gypsy horse walking

Gypsy Horse Breed: Care, Cost & History (2022)

The Gypsy Horse is a popular domestic horse breed originating from Great Britain and Ireland. The white-splashed horses have been used by Irish Travelers and English Romanichal Travelers which gave the breed its name. Until this day they often pull the traditional vardos of the Romani subgroup in the British Isles. 

Breed: Gypsy horse
Adult Weight: 1,100 -1,700 pounds
Adult Height: 13-15.2 hands (52 – 60,8 inches)
Origin: United Kingdom & Ireland
Use: Draught, Show, Pleasure, Jumping, Western
Colors: All colors and markings
Features: Muscular cob-type body, feathers
Lifespan: 20-25 years
Character: Intelligent, Gentle, strong nerves, willingfull
Gait: Tactful, sure-footed, well-balanced
Best for: All levels of riders

Gypsy Horse Characteristics 

Gypsy horses are most often skewbald or piebald colored. They have the confirmation of a cob. 

Gypsys are also called Irish Cob and they are considered small draught horses due to their strong hindquarters. Gypsy horse characteristics are characterized by a general appearance of a powerful, heavy horse with an abundance of a flowing mane, tail, and feathered legs (1). 

The Gypsy horse head is supposed to be “sweet”, meaning in proportion, without coarseness, and fitting well with the balance of the overall horse. Their bite should be even (1). 

Size 

The Gypsy horse breed stands between 13-15.2 hands high. But the Gypsy Horse Association will accept heights outside of this range, whether above or below (1).

The Gypsy horse height can be considered average when you compare it with that of other horse breeds. Gypsy vanner size can be considered small amongst draft horses seeing that the Shire horse stands up to 18 hands high.

The Irish Cob is well-muscled with a broad, compact, and sturdy body (1). Gypsy Horses have strong and dense bones, and deep, broad, and powerful chests. Their chest should show ample muscles. 

Weight 

The Gypsy Horse association does not regulate or limit the weight of the Gypsy breed for registrations (1). Even though, we know that Gypsy horse weight ranges approximately between 1,100 to 1,700 pounds. 

Since the Gypsy Cob has many official registries worldwide and the accepted height with each association might differ, there is a rather big weight range possible for individual horses. 

Seeing that the Gypsy has strong and dense bones, they are heavier than an average light horse breed. Their strong muscles and confirmation make them heavy cob-type horses (1). 

Colors 

The Gypsy Horse Association accepts all colors, markings, and patterns (1). The Registry even mentions an old saying in their breed standard, saying  “A good horse never comes in a bad color”.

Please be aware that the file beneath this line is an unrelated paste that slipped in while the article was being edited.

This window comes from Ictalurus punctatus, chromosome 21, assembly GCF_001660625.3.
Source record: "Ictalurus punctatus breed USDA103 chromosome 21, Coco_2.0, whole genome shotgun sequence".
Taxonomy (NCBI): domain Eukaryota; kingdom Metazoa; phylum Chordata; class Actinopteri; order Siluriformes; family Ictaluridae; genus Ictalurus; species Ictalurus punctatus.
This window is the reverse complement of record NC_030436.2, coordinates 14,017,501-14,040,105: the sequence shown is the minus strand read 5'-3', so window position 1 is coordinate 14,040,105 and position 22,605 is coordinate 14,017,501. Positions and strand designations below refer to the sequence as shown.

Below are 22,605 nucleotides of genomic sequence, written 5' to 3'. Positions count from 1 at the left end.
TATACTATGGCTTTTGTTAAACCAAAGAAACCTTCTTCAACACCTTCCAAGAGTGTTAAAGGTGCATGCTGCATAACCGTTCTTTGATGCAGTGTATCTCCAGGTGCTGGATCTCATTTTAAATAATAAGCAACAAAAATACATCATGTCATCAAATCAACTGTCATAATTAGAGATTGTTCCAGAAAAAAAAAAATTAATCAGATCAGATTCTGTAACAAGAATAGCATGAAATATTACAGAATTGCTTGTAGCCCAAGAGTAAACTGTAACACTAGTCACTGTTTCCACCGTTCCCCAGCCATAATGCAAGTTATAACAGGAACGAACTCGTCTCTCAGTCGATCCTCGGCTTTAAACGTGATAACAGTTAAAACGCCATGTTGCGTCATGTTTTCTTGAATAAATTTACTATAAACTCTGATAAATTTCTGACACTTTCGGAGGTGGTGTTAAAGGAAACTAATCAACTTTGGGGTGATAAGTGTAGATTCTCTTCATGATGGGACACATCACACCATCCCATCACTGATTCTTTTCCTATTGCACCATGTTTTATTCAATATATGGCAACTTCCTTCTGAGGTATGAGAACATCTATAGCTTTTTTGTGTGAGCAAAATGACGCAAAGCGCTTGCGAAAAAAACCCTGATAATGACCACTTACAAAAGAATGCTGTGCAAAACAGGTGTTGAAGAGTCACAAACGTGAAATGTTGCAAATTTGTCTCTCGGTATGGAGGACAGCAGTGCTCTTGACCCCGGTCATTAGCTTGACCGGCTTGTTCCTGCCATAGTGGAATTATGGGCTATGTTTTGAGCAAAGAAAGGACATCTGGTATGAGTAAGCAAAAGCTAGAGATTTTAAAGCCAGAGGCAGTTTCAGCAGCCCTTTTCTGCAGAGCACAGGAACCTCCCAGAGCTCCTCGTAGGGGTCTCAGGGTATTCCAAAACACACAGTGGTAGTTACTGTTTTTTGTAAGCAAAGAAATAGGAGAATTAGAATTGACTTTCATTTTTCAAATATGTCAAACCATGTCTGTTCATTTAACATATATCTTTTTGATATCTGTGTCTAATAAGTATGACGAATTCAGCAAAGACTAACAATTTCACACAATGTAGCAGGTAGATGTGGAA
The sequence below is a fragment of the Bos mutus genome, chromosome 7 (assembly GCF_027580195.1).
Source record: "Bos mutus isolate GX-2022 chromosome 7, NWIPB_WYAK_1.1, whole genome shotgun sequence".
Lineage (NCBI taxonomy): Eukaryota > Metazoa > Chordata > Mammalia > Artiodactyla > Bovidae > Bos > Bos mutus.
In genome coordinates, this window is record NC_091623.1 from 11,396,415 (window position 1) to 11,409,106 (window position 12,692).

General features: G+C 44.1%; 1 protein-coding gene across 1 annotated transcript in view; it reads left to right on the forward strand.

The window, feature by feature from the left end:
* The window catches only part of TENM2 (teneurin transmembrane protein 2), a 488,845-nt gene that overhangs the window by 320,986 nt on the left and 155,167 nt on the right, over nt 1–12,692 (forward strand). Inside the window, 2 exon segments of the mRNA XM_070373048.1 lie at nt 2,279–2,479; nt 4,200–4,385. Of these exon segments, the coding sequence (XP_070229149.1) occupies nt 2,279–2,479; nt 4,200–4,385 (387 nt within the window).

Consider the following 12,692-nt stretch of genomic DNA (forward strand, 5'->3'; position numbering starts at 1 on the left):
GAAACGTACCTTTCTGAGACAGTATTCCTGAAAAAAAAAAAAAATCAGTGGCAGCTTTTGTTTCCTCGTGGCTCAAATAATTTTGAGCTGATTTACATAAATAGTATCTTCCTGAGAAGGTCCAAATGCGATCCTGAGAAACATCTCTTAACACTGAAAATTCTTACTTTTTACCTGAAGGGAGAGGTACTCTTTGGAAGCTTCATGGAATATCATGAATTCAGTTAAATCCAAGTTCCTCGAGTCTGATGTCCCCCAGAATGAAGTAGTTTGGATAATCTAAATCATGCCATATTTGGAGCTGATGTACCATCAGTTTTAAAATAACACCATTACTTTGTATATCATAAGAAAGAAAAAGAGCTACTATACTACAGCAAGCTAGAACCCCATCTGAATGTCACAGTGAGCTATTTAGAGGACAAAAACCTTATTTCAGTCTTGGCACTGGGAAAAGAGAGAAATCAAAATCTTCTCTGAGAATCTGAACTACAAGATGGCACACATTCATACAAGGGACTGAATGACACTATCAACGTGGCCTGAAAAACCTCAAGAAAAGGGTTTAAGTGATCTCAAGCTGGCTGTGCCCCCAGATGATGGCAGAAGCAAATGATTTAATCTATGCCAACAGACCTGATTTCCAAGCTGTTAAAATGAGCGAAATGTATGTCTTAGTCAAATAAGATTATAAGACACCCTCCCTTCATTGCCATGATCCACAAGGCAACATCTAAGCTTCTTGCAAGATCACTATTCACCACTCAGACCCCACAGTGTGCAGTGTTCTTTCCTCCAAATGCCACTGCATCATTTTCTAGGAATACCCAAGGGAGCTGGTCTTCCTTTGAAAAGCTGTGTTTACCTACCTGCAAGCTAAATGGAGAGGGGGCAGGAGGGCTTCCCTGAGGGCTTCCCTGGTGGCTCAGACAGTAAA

The Gypsy Vanner is therefore not a color breed (2). Gypsy vanner colors can be colorful and diverse, meaning they can be solid, tobiano and splash.

Rare Gypsy horse colors are palomino, champagne, and cremello. The beautiful Gypsy horse most often is skewbald or piebald colored. 

Those two colors are characterized by white patches on darker colored coats which is typical and characteristic for Gypsy Horses.

Temperament 

Gypsy vanner behavior is known for their kindness and tolerance, intelligence, and patience. 

Due to their agreeable nature, the Irish Cob is a great family horse. They are also popular as trail or therapy horses since they have an unflappable nature (2). 

Gypsy horse temperament is characterized by its tractableness, and sensible and willing disposition (1). The overall temperament of a Gypsy Horse should reflect all these characteristics. 

Due to their intelligence and willingness, the Irish Cob can participate in every equine discipline. They can compete in dressage, driving, jumping, and even suit as Western pleasure horses.

Gypsy Horse Care

The Gypsy horse lifespan can be up to 20-25 years. To achieve such a great age for your Gypsy, you must care for it patiently and extensively. 

There is a lot to care for when it comes to Irish Cobs. 

Their feathers and their weight are probably the most high-maintenance topics when it comes to caring for a Gypsy horse, but they are still considered easy keepers in the horse community. 

Diet and Nutrition 

The Gypsy horse diet is not very demanding when it comes to nutrients and supplements. The Gypsy Vanner needs a little more forage than the average horse. This is due to their weight and conformation. Gypsy horses need a variety of pasture, fresh hay, some grain and vegetables, and fruits (3). 

Draft horses are known to have an economical metabolism which means that they can digest their nutrients slowly and therefore more efficiently (3). 

Regardless of how you use your Gypsy horse, it must be fed properly. So even if you don’t use your Gypsy for pulling a vardo or farming, you must adhere to their diet. Draft Horses can be prone to obesity, so their grazing should be monitored. 

Health Problems 

Irish Cobs are can be prone to a few genetic problems and health issues. But overall the Gypsy Horse breed is a healthy and sturdy horse, which is also mentioned by the Gypsy Horse Association (4). 

The hardy breeding conditions of Gypsy Horses made them into sturdy horses who are good jumpers, good swimmers and they are able to carry a heavy weight on their backs (4). Therefore they have strong confirmation and can withstand many obstacles.